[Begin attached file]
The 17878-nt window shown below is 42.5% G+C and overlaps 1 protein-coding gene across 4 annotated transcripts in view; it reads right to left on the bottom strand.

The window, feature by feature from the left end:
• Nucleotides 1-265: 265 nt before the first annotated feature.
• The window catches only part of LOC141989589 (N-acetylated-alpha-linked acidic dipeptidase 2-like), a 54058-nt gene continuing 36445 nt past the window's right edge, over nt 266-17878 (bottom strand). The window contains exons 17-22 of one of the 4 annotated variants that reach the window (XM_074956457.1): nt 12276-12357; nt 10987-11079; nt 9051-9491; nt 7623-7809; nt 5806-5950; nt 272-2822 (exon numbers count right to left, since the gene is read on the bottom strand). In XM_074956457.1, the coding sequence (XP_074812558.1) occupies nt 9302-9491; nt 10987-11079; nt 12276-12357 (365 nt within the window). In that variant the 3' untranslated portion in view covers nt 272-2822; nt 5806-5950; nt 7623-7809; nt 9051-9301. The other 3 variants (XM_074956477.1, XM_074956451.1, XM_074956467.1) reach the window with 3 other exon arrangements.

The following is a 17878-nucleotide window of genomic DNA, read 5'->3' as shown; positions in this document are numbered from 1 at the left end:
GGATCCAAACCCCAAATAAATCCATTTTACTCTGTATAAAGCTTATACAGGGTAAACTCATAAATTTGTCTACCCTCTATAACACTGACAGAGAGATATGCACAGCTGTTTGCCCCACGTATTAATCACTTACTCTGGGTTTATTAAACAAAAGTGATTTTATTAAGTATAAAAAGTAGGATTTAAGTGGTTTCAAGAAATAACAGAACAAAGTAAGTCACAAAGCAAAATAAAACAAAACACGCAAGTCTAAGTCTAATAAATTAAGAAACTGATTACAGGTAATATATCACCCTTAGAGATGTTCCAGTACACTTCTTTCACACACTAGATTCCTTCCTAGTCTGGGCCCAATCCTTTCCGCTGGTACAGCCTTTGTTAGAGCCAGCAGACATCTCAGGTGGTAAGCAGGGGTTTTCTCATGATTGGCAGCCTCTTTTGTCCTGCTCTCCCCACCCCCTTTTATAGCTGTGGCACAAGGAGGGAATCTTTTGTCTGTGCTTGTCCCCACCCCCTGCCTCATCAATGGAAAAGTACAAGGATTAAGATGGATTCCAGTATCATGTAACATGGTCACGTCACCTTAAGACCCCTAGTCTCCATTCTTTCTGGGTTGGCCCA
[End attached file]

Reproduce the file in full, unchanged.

The 17878-nt window shown below is 42.5% G+C and overlaps 1 protein-coding gene across 4 annotated transcripts in view; it reads right to left on the bottom strand.

The window, feature by feature from the left end:
• Nucleotides 1-265: 265 nt before the first annotated feature.
• The window catches only part of LOC141989589 (N-acetylated-alpha-linked acidic dipeptidase 2-like), a 54058-nt gene continuing 36445 nt past the window's right edge, over nt 266-17878 (bottom strand). The window contains exons 17-22 of one of the 4 annotated variants that reach the window (XM_074956457.1): nt 12276-12357; nt 10987-11079; nt 9051-9491; nt 7623-7809; nt 5806-5950; nt 272-2822 (exon numbers count right to left, since the gene is read on the bottom strand). In XM_074956457.1, the coding sequence (XP_074812558.1) occupies nt 9302-9491; nt 10987-11079; nt 12276-12357 (365 nt within the window). In that variant the 3' untranslated portion in view covers nt 272-2822; nt 5806-5950; nt 7623-7809; nt 9051-9301. The other 3 variants (XM_074956477.1, XM_074956451.1, XM_074956467.1) reach the window with 3 other exon arrangements.

The following is a 17878-nucleotide window of genomic DNA, read 5'->3' as shown; positions in this document are numbered from 1 at the left end:
GGATCCAAACCCCAAATAAATCCATTTTACTCTGTATAAAGCTTATACAGGGTAAACTCATAAATTTGTCTACCCTCTATAACACTGACAGAGAGATATGCACAGCTGTTTGCCCCACGTATTAATCACTTACTCTGGGTTTATTAAACAAAAGTGATTTTATTAAGTATAAAAAGTAGGATTTAAGTGGTTTCAAGAAATAACAGAACAAAGTAAGTCACAAAGCAAAATAAAACAAAACACGCAAGTCTAAGTCTAATAAATTAAGAAACTGATTACAGGTAATATATCACCCTTAGAGATGTTCCAGTACACTTCTTTCACACACTAGATTCCTTCCTAGTCTGGGCCCAATCCTTTCCGCTGGTACAGCCTTTGTTAGAGCCAGCAGACATCTCAGGTGGTAAGCAGGGGTTTTCTCATGATTGGCAGCCTCTTTTGTCCTGCTCTCCCCACCCCCTTTTATAGCTGTGGCACAAGGAGGGAATCTTTTGTCTGTGCTTGTCCCCACCCCCTGCCTCATCAATGGAAAAGTACAAGGATTAAGATGGATTCCAGTATCATGTAACATGGTCACGTCACCTTAAGACCCCTAGTCTCCATTCTTTCTGGGTTGGCCCA